IT IS inevitable that the sad events of this week will cast a long shadow over the hopes of all those who are working and praying for reconciliation and justice in Northern Ireland. The death of any hunger striker brings victory to no one. It is a despairing rejection of life which despite the moving plea for peace by Mrs Sands, seems destined to result only in bloodshed.
The inflexibility shown by negotiators on both sides cannot be a source of pride for anyone. The frail prospect of peace has faded further into the distance. A new sectarian martyr has been made and the seeds of conflict have been sown.
However it is worth remembering that the threat to fast to death is not a uniquely Irish form of protest. Protesters living under many different regimes have engaged in this lethal game of bluff and counter-bluff. It is always a desperate measure undertaken Only when there has been a complete breakdown of trust and faith in the normal political processes. There is always the hope of effecting change but this is not necessarily accompanied by the claimed intention of committing the final act of passive aggression.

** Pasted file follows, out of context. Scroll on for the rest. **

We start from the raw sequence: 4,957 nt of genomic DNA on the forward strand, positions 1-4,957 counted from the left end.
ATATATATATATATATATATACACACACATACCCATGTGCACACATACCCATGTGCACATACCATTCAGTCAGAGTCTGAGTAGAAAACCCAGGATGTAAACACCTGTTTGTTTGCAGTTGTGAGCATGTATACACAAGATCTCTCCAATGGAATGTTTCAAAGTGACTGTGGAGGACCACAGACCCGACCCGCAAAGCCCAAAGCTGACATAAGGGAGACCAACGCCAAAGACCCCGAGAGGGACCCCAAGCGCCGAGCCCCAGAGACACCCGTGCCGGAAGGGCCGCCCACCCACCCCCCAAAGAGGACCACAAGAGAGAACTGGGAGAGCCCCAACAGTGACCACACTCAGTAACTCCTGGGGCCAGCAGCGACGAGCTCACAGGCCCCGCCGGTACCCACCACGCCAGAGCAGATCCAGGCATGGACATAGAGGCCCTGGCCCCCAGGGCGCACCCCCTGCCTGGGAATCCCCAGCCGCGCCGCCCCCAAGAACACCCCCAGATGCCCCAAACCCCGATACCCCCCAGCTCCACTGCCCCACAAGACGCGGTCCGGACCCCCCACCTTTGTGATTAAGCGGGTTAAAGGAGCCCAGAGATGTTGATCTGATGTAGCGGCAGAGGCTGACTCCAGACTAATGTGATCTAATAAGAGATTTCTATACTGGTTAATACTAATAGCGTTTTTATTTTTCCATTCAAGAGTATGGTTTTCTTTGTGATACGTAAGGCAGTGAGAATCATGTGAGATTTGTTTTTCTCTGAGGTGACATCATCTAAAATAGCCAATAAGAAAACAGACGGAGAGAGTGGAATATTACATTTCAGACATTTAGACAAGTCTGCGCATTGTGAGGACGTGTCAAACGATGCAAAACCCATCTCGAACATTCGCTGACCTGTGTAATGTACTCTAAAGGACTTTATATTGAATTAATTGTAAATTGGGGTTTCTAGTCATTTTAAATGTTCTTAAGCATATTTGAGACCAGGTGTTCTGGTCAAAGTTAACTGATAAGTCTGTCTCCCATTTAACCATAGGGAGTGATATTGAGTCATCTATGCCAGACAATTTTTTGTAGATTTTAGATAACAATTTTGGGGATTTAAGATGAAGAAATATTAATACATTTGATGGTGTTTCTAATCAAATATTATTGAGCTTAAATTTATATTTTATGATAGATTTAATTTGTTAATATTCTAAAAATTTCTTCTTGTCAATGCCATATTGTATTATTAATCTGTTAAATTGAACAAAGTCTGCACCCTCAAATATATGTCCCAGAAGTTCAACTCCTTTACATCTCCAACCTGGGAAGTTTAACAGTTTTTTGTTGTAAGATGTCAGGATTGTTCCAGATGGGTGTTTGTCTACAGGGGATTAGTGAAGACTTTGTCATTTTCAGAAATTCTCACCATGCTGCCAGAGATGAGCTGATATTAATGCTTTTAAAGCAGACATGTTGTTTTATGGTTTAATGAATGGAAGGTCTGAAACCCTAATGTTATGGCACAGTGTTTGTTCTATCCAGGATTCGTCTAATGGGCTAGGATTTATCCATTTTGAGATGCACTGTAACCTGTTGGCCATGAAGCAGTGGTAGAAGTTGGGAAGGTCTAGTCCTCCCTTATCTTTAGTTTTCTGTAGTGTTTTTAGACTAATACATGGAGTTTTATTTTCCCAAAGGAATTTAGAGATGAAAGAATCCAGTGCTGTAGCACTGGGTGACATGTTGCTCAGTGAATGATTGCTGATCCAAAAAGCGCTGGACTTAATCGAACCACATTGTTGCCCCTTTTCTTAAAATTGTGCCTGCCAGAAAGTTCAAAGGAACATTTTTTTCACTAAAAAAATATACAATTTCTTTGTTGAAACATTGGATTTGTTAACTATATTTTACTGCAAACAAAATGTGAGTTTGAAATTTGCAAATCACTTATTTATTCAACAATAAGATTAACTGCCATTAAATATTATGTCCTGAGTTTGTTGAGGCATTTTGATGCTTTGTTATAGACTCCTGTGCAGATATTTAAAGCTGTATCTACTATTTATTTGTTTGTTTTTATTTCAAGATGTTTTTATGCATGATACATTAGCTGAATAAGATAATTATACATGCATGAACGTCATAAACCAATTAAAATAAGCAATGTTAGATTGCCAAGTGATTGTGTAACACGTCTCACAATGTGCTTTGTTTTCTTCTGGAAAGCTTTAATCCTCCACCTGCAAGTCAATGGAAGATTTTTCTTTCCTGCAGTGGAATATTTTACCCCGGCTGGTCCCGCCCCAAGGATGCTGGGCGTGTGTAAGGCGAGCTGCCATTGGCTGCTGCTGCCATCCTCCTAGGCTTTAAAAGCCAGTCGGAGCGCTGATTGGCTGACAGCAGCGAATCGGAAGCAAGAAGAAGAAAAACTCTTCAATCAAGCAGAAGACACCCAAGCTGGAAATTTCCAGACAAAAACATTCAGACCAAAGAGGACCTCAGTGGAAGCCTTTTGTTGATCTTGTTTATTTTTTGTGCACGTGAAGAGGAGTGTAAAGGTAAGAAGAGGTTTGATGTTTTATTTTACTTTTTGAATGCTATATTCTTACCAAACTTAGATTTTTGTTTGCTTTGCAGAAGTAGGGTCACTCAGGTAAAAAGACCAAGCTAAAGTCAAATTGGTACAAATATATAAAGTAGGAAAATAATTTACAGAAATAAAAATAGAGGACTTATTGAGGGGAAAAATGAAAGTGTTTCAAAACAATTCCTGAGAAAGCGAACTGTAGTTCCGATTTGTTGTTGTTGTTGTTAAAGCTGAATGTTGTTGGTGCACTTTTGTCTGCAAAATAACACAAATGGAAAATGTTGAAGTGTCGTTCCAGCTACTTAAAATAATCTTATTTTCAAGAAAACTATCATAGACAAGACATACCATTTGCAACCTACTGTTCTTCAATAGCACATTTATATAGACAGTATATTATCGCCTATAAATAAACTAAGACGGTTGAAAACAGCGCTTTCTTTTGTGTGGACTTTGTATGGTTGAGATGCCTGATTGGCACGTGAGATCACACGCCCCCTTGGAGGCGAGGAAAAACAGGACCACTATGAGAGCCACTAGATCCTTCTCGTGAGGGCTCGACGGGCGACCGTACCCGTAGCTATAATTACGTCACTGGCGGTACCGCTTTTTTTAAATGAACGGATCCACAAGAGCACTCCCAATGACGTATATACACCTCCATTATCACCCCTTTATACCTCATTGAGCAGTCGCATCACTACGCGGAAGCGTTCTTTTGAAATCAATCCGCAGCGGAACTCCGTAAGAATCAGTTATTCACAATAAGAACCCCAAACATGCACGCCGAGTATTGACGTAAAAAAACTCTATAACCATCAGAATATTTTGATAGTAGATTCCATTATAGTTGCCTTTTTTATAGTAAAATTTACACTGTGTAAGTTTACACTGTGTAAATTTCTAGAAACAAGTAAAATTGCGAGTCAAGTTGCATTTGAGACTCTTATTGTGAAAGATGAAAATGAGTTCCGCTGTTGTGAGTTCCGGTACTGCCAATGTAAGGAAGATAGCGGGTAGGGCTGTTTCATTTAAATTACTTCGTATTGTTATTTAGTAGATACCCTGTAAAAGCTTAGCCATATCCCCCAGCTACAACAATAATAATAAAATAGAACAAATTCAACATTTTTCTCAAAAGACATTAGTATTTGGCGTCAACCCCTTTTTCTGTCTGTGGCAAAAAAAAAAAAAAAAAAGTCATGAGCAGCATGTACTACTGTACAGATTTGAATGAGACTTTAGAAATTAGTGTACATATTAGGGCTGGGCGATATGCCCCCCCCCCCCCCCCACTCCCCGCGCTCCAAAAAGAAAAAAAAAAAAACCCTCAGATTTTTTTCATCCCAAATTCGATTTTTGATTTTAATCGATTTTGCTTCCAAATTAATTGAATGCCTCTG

Few issues are clear in the propaganda war surrounding a hunger strike. In the past week the Church's role has often been seriously misinterpreted. The duty of a priest to comfort the dying — even when death has been publicisedas premeditated suicide — is not a matter of choice but a basic part of pastoral ministry which cannot be equated with political support.
As Catholics we must condemn acts of violence, including self-destructive ones, but we must also not forget to stress the difference between comforting a sinner and condoning a sin and between praying for the soul of a dead man and endorsing his actions in life.